View Full Version : where does the neutral come from?

22-09-2012, 01:19 AM
this maybe a simple question but here goes,you supply 3 defrost heaters in an evap with a phase to each heater from a 3phase supply and gang/join the other ends together as one and hey presto they work so i guess they form there own neutral likewise you do the same on a 3phase compressor the star point becomes neutral you can touch it no power,can someone explain because its baffling me?!!!!!!!

install monkey
22-09-2012, 03:44 PM
yep as you say like a 3ph motor- ur creating a star point- also summit to do with the frequency of the phases- 1 high , 1 medium and 1 low- at any 1 time.
as long as it works -thats the main thing

Rob White
22-09-2012, 04:55 PM

As you say 3 phase has no neutral that is because of the way the
electricity is generated and supplied.

In a single phase you need a live (line) and neutral but the live
is switching + and - 50 times a second. That is the Alternating
Current (AC) and that is the way our power is generated.

In a 3 phase, instead of one winding producing one supply you have
three windings producing three supplies. All contained on a rotary
shaft. So like single phase they produce AC current 50 times a second.

Because there are three windings on a rotor they all produce electricity
at slightly different times and because the rotor is rotating the difference
is one third of a rotation.

When winding one is producing electricity, winding number two
is 120 degrees behind (one third of a full rotation) and so only
part producing electricity and the third winding is 120 behind that
and is not producing electricity.

It is doing this 50 times a second across the three phases, plus - minus,
plus - minus, plus - minus, plus - minus, plus - minus, plus - minus, plus - minus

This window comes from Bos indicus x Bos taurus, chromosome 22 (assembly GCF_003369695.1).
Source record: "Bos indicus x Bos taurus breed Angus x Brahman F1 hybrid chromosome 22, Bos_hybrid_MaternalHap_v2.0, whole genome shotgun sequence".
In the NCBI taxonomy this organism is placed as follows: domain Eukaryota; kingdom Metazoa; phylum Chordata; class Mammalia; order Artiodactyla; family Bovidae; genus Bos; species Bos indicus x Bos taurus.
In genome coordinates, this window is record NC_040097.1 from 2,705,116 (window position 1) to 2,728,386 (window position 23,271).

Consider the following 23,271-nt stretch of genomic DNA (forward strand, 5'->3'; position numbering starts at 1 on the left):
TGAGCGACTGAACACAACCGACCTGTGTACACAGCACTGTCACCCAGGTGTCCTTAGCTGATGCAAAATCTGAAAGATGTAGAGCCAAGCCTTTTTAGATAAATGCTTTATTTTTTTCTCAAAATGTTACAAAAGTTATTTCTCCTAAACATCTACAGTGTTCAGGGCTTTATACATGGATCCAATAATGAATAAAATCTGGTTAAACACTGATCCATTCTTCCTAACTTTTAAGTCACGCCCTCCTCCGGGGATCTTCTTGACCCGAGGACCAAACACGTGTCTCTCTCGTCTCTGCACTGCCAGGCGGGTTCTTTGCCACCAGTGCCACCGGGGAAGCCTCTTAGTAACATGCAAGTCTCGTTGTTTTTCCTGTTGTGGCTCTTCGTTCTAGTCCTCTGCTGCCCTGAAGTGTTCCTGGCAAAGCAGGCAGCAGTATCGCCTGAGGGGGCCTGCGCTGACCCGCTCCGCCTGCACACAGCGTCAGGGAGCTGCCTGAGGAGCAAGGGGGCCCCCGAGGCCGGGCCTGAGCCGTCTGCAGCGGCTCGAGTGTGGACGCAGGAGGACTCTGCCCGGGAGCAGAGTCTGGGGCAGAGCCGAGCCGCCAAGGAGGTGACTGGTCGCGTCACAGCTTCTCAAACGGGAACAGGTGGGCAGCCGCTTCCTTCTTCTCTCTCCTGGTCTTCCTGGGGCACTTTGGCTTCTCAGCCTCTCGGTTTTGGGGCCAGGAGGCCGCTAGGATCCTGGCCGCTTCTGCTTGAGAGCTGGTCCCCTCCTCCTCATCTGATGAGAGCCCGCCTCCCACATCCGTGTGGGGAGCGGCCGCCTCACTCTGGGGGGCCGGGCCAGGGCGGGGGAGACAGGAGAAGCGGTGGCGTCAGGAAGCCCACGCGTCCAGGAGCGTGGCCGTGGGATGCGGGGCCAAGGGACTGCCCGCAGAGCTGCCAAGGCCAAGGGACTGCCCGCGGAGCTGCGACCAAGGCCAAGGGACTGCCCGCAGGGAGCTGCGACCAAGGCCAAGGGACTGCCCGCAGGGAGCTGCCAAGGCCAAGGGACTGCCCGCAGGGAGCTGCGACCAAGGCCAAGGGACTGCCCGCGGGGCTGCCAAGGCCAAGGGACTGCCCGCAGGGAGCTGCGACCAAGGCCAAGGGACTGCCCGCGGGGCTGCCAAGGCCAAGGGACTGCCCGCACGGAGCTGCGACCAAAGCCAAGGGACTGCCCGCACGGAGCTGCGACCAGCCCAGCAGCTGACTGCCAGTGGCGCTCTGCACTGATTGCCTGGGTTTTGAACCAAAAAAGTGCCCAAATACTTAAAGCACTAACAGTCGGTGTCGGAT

do you get the drift.

Every time one phase is at a positive the other is negative, so on and so on.

So the 3 phase motor or heater array that is star or delta configured can only
work with an AC supply.

Think of a kids roundabout at a park and the roundabout has 3 handles
evenly spaced around it. If one person was to stand at the side of it and
push the handle, the roundabout would rotate. If that person pushed
every handle as it passed him he could work up to a speed. Now just
imagine he could do that 50 times a second, he would have to wait
for the handle to come to him and then push it away 50 times a second.

Now think of the same round about with the 3 handles on it and 3 people
stood at the side.

If person one pushed handle number one the roundabout would rotate
and handle number one would move to person number two. Person one
would have to wait for the next handle to come to him before he could
push it and therefore he will never touch the same handle as person number
two at the same time as him. And don't forget person number three waiting
his turn.

All three people pushing each handle 120 degrees apart and 50 times a
second. Three phase......




install monkey
22-09-2012, 05:11 PM
cant give you rep points for that post rob, nicely worded, but thinking about kids on round abouts-could be misinterpreted! :o

22-09-2012, 05:53 PM
You must be popular Rob, neither can i give you points. Good answer all the same.
Thanks for the good question cadwalader.

22-09-2012, 08:03 PM
Might also be worth noting that its mostly only balanced 3 phase loads that don't require a neutral, like the 3 indentical windings in a motor or in your case 3 heating elements with the same resistance

22-09-2012, 08:13 PM
thanks rob,well explained!!

22-09-2012, 08:33 PM
good one rob.
If the heating elements do not have the exact resistance, you can measure a few volts at the point they are connected, only on Y setup.

23-09-2012, 06:24 PM
Hi Rob
nice answer!!!
best regards